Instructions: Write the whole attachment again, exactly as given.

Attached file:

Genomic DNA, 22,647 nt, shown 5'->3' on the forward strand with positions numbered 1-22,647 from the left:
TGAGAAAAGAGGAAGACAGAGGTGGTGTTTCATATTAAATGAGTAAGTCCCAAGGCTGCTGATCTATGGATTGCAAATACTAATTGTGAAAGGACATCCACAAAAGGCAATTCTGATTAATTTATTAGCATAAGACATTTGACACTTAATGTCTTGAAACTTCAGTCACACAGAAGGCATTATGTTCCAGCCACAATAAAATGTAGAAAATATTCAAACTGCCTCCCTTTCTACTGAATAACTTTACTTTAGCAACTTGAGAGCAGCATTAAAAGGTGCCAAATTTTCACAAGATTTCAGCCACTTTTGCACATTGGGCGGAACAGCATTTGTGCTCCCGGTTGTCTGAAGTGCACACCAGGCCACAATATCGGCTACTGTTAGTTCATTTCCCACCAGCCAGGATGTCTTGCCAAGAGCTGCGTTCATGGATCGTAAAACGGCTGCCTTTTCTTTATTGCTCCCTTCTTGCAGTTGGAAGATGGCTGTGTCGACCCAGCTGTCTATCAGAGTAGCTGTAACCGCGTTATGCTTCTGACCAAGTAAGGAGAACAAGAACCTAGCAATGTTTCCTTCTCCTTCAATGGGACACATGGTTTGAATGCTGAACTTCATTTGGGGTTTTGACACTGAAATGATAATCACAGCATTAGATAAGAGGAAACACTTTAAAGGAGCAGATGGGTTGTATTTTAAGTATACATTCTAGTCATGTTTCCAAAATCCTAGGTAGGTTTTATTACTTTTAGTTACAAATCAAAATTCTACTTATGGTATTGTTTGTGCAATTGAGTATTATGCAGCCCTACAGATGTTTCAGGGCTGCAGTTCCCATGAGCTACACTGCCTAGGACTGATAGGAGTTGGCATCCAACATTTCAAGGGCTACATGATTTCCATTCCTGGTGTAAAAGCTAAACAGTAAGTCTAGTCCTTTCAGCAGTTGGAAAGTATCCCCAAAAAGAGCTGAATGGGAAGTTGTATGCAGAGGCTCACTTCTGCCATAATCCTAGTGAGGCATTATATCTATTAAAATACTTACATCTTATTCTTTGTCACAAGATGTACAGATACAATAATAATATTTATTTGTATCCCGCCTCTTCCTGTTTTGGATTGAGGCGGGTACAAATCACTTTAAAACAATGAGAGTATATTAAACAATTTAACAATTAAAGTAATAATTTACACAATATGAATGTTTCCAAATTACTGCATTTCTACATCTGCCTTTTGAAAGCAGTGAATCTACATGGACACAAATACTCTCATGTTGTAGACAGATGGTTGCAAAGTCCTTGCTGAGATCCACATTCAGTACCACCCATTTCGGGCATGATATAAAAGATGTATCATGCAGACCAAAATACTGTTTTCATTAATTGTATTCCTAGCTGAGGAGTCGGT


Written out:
Genomic DNA, 22,647 nt, shown 5'->3' on the forward strand with positions numbered 1-22,647 from the left:
TGAGAAAAGAGGAAGACAGAGGTGGTGTTTCATATTAAATGAGTAAGTCCCAAGGCTGCTGATCTATGGATTGCAAATACTAATTGTGAAAGGACATCCACAAAAGGCAATTCTGATTAATTTATTAGCATAAGACATTTGACACTTAATGTCTTGAAACTTCAGTCACACAGAAGGCATTATGTTCCAGCCACAATAAAATGTAGAAAATATTCAAACTGCCTCCCTTTCTACTGAATAACTTTACTTTAGCAACTTGAGAGCAGCATTAAAAGGTGCCAAATTTTCACAAGATTTCAGCCACTTTTGCACATTGGGCGGAACAGCATTTGTGCTCCCGGTTGTCTGAAGTGCACACCAGGCCACAATATCGGCTACTGTTAGTTCATTTCCCACCAGCCAGGATGTCTTGCCAAGAGCTGCGTTCATGGATCGTAAAACGGCTGCCTTTTCTTTATTGCTCCCTTCTTGCAGTTGGAAGATGGCTGTGTCGACCCAGCTGTCTATCAGAGTAGCTGTAACCGCGTTATGCTTCTGACCAAGTAAGGAGAACAAGAACCTAGCAATGTTTCCTTCTCCTTCAATGGGACACATGGTTTGAATGCTGAACTTCATTTGGGGTTTTGACACTGAAATGATAATCACAGCATTAGATAAGAGGAAACACTTTAAAGGAGCAGATGGGTTGTATTTTAAGTATACATTCTAGTCATGTTTCCAAAATCCTAGGTAGGTTTTATTACTTTTAGTTACAAATCAAAATTCTACTTATGGTATTGTTTGTGCAATTGAGTATTATGCAGCCCTACAGATGTTTCAGGGCTGCAGTTCCCATGAGCTACACTGCCTAGGACTGATAGGAGTTGGCATCCAACATTTCAAGGGCTACATGATTTCCATTCCTGGTGTAAAAGCTAAACAGTAAGTCTAGTCCTTTCAGCAGTTGGAAAGTATCCCCAAAAAGAGCTGAATGGGAAGTTGTATGCAGAGGCTCACTTCTGCCATAATCCTAGTGAGGCATTATATCTATTAAAATACTTACATCTTATTCTTTGTCACAAGATGTACAGATACAATAATAATATTTATTTGTATCCCGCCTCTTCCTGTTTTGGATTGAGGCGGGTACAAATCACTTTAAAACAATGAGAGTATATTAAACAATTTAACAATTAAAGTAATAATTTACACAATATGAATGTTTCCAAATTACTGCATTTCTACATCTGCCTTTTGAAAGCAGTGAATCTACATGGACACAAATACTCTCATGTTGTAGACAGATGGTTGCAAAGTCCTTGCTGAGATCCACATTCAGTACCACCCATTTCGGGCATGATATAAAAGATGTATCATGCAGACCAAAATACTGTTTTCATTAATTGTATTCCTAGCTGAGGAGTCGGT